“the Temple of Ramesses, Beloved by Amun”
These splendid Abu Simbel temples are located in a Nubian village in southern Egypt about 230 km southwest of Aswan near the borders of Sudan. They were carved out of the mountainside in the 13th century B.C during the reign of the 19th dynasty pharaoh Ramesses II. These gorgeous temples are the lasting historical monument for the king and his queen, Nefertari. They commemorate his victory at the Battle of Kadesh. The temples were first explored by the Egyptologist Giovanni Battista Belzoni in 1817. The complex was relocated in 1968 or they would have been submerged during the creation of Lake Nasser.
The Description of Abu Simbel Temples
The construction of the temple started in 1264 B.C and lasted until 1244 B.C. the purpose of the two temples was to impress Egypt’s southern neighbors.
On the entrance of the temple, there are figures of Ramses II that are 20 meters tall. Small figures of Ramesses’ children, his queen, “Nefertari”, and his mother, “Muttuy” are carved around the statues. There is graffiti inscribed that have provided important evidence of the early history of the Greek alphabet. Abu Simbel Temples can be divided into two main temples.
The Great Temple of Ramses II
It was dedicated to the sun gods Amon-Re, Ptah and Re-Horakhte. The 4 seated colossi in front of the temple were sculptured from the rock in the temple before the temple was moved. All statues in the temple represent Ramses II seated on a throne wearing the double crown of Upper and Lower Egypt.
The inner part of the temple is similar to the ancient Egyptians temples. It has rooms and its structure is complex and unique because it has many chambers. There is a hypostyle hall that is 18 m tall and consists of eight huge pillars that depict Ramses linked to the god Osiris. There is a second pillared hall that consists of four pillars decorated with beautiful scenes of offerings to the gods.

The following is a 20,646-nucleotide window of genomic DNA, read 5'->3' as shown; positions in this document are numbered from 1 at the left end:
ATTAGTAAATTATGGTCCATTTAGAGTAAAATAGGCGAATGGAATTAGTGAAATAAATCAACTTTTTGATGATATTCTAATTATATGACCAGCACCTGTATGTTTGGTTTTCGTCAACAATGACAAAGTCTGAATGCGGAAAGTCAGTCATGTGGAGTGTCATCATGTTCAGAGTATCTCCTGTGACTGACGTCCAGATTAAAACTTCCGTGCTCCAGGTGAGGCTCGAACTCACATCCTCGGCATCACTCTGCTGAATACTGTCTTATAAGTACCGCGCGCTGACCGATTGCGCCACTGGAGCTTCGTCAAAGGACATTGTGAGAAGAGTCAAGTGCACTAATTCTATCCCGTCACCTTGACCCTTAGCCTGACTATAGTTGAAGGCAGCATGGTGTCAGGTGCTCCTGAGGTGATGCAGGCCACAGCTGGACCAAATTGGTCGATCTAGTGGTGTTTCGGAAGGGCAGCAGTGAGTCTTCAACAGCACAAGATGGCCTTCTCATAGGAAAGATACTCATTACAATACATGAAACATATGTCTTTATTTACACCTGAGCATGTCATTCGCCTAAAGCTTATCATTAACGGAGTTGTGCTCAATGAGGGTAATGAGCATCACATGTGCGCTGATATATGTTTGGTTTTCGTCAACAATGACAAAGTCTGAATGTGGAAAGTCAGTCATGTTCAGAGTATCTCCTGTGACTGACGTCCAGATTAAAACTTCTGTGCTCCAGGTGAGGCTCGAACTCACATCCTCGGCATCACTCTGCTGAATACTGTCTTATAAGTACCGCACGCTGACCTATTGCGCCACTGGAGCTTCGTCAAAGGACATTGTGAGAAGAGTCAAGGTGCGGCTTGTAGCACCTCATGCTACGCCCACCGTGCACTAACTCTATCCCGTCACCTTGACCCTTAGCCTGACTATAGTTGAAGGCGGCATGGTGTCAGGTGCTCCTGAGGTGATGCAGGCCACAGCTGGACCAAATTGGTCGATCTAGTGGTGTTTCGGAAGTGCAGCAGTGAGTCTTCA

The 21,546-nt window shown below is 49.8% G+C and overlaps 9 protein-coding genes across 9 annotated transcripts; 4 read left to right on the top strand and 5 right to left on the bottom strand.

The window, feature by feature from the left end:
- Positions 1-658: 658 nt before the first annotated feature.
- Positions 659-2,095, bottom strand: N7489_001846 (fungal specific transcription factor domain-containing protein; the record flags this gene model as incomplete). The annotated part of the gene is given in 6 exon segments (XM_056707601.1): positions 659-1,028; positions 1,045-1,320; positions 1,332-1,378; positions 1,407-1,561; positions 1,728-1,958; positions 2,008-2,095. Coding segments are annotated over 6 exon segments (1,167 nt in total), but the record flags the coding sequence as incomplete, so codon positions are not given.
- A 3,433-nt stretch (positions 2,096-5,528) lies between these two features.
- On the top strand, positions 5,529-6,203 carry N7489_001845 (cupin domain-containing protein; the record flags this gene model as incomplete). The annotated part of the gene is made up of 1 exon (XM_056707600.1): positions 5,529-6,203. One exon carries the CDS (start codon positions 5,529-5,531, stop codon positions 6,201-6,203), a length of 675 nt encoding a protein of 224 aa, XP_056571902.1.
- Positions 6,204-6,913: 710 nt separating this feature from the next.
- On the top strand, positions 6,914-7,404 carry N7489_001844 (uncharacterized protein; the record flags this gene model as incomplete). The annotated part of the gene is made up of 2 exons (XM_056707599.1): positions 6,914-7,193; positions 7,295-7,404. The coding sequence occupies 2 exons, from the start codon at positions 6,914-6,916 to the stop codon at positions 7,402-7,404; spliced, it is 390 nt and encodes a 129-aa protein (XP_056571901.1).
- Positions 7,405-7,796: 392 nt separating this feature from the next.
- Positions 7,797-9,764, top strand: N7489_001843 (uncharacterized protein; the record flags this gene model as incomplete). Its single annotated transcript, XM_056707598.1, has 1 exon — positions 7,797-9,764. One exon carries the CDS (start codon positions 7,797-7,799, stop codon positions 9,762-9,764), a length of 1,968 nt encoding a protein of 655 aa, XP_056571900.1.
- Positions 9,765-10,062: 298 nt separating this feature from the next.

The Small Temple of Queen Nefertari
The temple of Hathor and Nefertari, which was built about one hundred meters northeast of the temple of Pharaoh Ramses II. It was dedicated to the goddess Hathor and Ramesses II’s chief consort, Nefertari, the most beloved wife for Ramesses. Nefertiti was the first queen to have a temple dedicated to her by Akhenaten and Nefertari was the second one to have such a chance. The statues are more than two meters high. On the sides, there are statues of the king.
The hypostyle hall of the statue is supported by six pillars, which is followed by a vestibule, access to which is given by three large doors. Ramesses II and Nefertari are depicted making offerings to god Horus on the west wall of the temple. The priest on each temple represents the king in his daily religious ceremonies.
The Relocation of the Abu Simbel Temples
An International donations campaign began to save the monuments that were under threat from the rising of the water of the Nile, which could be caused by the construction of Aswan’s High Dam in 1959.
The rescuing mission of Abu Simbel temples started in 1964 by the most skilled archeologists and engineers under the UNESCO banner. The relocation process cost $40 million. The large blocks were cut, dismantled, lifted to a new location 65 meters higher and 200 meters back from the river. It was one of the greatest challenges of archaeological engineering in history.
Interesting Facts About Abu Simbel Temples
- The temple was mainly constructed to celebrate the victory of Ramses II that was constructed during the Hittites at Kadish battle in 1274 B.C.
- The marvelous temple of Abu Simbel was dedicated to a number of ancient Egyptian gods such as Amun, Ra-Horakhty, and Ptah.
The huge complex of Abu Simbel consists of two temples, the grand temple and the small one.
- It was discovered in 1817 by the Egyptologist Giovanni Battista but the Swiss researcher Johann Luding was the one who managed to explore the temples.
- One of the most important Egyptian phenomena is the Solar alignment over the grand temple, which happens twice the year, once in 22nd from February and in 22nd from October and both dates reflect the date of Ramses II birth and his coronation.
- There aren’t any other temples for Ramesses’ wives except for Nefertari.
- There are great hand carved pillars, statues, beautiful carvings, and a lot of other interesting things that delight anyone while looking at them.
- It is the second largest touristic attraction that was built by a human in ancient Egypt after the Pyramids.
The two temples of Abu Simbel are the most interesting historical place in Egypt, which attract thousands of tourists all over the year, so your Egypt tour packages don’t complete with our visiting this wonderful landmarks, our Egypt Nile cruises will make you witness the two temples through the heart of Egypt accompanied by a private Egyptologist tour guide. book now your vacation now and let “Trips In Egypt” make you enjoy a life-changing experience.